Manhunter – A Review By Kyle Jonathan


1986.  Directed by Michael Mann.


A hyper stylized crime procedural that introduced the world to Hannibal Lecter, Michael Mann’s outstanding mood piece, Manhunter, is one of the more thoughtful entries into the serial killer genre.  Featuring Mann’s trademark visual flamboyance. memorable performances, and a brooding script, this is a film that bleeds cool from its somber opening to it’s unforgettable climax.

Will Graham is an ex FBI profiler who retired after suffering a mental breakdown as a result of apprehending notorious murderer, Hannibal Lecter.  He’s recruited by his former mentor Jack Crawford to assist with a new serial killer, dubbed The Tooth Fairy who is preying on entire families.  The reluctant Graham enlists Lecter’s aid in catching the killer, which initiates a bloody cat and mouse game in which Graham’s family comes into harm’s way, forcing him to confront the psychological horrors of his past, setting up a chilling moonlight showdown in which the line between harrier and quarry are dangerously blurred.


Mann cast William Petersen as Graham after seeing his performance in To Live and Die in L.A.  Petersen’s portrayal has a subtle restraint that is immediately engaging.  He’s human and he’s hurting, victimized by the ghosts of the ones he couldn’t save and the audience pays the price for his emotional torment, following his quietly growing obsession with eagerness.  Mann’s typical central archetype is the brooding outsider, and Petersen takes this rote concept and unleashes a melancholy knight errant, cruising the blue neon highways of the night searching for an evil that he already knows will shred the fibers of his soul, and yet he’s morally unable to stop the pursuit.

The always formidable Tom Noonan supports as the killer, bringing his well known soft spoken and disturbing persona to bear.  Dennis Farina, Kim Griest, and Joan Allen round out the cast, each of them portraying flesh and blood influences on the two central players.  Underrated legend Brian Cox stars as the first screen incarnation of Hannibal Lecter.  His performance is organic and dangerous, giving Lecter a level of realness that is both unsettling and a perfect representation of the demons that Graham carries in his subconscious.  One the strongest aspects of this film is how understated it is, despite the visuals and the talent.  Cox’s Lecter is obviously a monster, but he subsides with wit and malign rather than the grim etiquette that would later make the role famous.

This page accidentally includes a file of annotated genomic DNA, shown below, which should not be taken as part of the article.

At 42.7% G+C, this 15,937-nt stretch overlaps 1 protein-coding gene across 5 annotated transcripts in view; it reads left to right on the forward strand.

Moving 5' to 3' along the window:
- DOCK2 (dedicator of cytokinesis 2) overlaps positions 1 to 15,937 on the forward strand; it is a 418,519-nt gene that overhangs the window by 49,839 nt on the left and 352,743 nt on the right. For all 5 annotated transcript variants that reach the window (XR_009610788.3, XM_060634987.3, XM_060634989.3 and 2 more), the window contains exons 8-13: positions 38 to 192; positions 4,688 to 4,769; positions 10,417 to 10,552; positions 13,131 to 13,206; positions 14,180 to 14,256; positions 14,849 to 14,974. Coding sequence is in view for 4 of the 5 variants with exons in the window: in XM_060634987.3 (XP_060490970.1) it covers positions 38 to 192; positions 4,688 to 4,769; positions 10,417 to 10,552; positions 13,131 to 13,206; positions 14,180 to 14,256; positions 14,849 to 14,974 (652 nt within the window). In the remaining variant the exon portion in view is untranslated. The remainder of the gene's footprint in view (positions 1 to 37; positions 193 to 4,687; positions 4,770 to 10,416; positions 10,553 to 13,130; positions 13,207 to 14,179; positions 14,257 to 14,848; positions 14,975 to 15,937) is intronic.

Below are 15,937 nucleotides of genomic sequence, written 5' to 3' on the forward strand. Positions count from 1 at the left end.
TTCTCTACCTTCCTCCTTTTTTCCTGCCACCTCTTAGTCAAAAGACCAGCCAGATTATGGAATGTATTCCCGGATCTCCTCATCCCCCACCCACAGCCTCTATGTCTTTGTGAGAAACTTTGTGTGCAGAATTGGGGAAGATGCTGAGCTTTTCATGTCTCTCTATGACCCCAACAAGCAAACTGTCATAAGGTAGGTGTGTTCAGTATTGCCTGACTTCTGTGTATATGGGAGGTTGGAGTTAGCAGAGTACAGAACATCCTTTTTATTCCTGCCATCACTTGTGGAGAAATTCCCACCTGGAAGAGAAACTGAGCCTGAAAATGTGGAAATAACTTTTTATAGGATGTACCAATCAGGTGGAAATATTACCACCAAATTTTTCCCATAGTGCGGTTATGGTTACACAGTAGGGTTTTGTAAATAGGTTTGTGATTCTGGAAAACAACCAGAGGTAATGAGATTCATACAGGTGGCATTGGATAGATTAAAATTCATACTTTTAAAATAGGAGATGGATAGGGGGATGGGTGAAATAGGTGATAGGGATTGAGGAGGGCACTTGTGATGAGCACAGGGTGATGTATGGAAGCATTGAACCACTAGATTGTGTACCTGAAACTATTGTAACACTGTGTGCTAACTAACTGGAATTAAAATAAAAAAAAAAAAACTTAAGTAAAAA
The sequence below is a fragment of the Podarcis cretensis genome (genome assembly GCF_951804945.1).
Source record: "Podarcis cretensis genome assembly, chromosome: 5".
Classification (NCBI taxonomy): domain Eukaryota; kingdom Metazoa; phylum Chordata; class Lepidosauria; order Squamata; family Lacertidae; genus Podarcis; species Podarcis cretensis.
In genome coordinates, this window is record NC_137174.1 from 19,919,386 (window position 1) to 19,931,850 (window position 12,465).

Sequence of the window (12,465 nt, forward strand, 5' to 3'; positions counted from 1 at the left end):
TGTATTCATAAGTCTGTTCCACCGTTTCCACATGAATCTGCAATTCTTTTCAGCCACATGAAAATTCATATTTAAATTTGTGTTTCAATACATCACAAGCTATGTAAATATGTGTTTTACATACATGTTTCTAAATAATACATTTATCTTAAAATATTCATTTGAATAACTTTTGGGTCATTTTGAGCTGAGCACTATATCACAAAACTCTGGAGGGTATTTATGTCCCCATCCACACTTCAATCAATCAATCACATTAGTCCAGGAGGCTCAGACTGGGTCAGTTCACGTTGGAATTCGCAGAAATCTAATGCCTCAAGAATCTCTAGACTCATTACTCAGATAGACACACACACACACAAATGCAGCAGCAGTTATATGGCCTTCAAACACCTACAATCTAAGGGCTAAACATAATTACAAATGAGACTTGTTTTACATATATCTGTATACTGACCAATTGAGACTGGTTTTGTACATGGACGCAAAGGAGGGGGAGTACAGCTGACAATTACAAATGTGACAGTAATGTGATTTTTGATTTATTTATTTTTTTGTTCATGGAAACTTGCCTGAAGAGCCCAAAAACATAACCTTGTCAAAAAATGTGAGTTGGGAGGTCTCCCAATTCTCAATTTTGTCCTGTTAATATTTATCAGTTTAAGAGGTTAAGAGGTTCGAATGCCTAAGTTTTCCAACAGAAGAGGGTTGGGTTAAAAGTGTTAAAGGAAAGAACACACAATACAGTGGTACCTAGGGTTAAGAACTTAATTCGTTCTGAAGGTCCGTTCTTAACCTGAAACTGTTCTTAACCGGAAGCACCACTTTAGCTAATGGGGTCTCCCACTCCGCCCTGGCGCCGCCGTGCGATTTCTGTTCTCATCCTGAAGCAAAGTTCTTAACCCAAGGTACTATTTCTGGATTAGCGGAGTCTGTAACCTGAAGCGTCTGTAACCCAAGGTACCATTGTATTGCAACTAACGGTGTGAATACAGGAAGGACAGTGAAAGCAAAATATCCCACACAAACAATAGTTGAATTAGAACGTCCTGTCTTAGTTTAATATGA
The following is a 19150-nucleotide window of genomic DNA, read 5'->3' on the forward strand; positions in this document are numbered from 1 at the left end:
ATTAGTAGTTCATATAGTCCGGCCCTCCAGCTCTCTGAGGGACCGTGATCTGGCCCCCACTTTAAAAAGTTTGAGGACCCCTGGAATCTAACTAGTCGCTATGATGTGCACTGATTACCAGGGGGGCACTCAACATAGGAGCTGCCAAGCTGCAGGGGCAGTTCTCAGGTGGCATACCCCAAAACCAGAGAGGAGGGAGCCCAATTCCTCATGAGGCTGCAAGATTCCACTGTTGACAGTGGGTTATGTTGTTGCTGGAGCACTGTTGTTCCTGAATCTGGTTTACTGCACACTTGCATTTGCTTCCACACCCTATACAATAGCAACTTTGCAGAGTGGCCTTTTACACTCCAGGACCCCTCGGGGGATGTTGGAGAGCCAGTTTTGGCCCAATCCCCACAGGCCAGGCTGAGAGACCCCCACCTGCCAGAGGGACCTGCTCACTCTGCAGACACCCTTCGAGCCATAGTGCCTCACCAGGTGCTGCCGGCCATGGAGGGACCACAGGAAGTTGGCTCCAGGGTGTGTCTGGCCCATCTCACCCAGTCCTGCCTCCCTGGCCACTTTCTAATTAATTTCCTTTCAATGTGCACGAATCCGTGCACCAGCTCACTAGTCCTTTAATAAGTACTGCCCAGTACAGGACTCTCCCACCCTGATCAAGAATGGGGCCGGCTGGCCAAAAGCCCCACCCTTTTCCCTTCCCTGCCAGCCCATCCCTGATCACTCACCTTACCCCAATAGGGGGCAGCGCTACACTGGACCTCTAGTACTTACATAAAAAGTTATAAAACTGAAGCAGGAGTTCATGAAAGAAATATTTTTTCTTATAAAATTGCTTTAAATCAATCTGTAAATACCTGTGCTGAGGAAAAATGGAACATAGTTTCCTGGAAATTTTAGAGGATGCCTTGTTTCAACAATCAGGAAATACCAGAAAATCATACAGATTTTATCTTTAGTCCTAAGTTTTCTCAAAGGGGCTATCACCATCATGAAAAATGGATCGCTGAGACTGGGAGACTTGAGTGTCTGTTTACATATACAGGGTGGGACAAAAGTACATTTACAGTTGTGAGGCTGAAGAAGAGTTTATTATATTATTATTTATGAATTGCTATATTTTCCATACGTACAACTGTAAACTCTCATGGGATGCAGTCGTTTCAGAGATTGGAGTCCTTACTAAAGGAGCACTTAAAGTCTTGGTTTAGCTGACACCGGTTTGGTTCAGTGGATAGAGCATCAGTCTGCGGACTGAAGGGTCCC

Mann spent years writing the script, spending time with law enforcement and corresponding with a convicted serial killer.  Underneath Dante Spinotti’s blue tinged cinematography is a laconic rumination on the price for facing the monsters.  The cop jargon is real, replete with gallows humor and the undeniable compartmentalization of those who wear the badge.  The violence, particularly the aftermath, present in Jack Blackman’s art direction, is so visceral that the viewer can feel the congealed blood on their shoes.  Richard Keefe’s editing frames every scene so that the focus remains on the emotional content, using Spinotti’s jarring angles and off centered close ups to bolster the suspense, creating a delirious prison in which violence is the only escape.

The Reds, Shriekback, and Mark Rubini composed the score, giving Manhunter a dichotomy of synth ballads and pulsing rhythmic tones that awkwardly oppose the intensity, mirroring Mann;s treatment of the material.  The unthinkable violence is approached from a distance, easing the viewer into the madness at the heart of Graham’s world, a place that most civilians wouldn’t dream existed,and yet the viewer is helplessly entranced by the harmonic symmetry in every scene.


Available now for digital rental, on HBOGO, and on a crisp blu ray release by Shout Factory, Manhunter was a critical and commercial misfire upon its debut.  Thankfully, over the thirty years since its release, critics have returned to it and recognized it as one of the most artistic studio pictures of the 80’s.  A heady detective story with more flash than resonance, Manhunter is a one of kind film from one of the best directors working today.  If you’re interesting in seeing an underrated take on one of the most infamous characters in fiction and a truly indulgent crime thriller, Manhunter will not disappoint.

Highly recommend.


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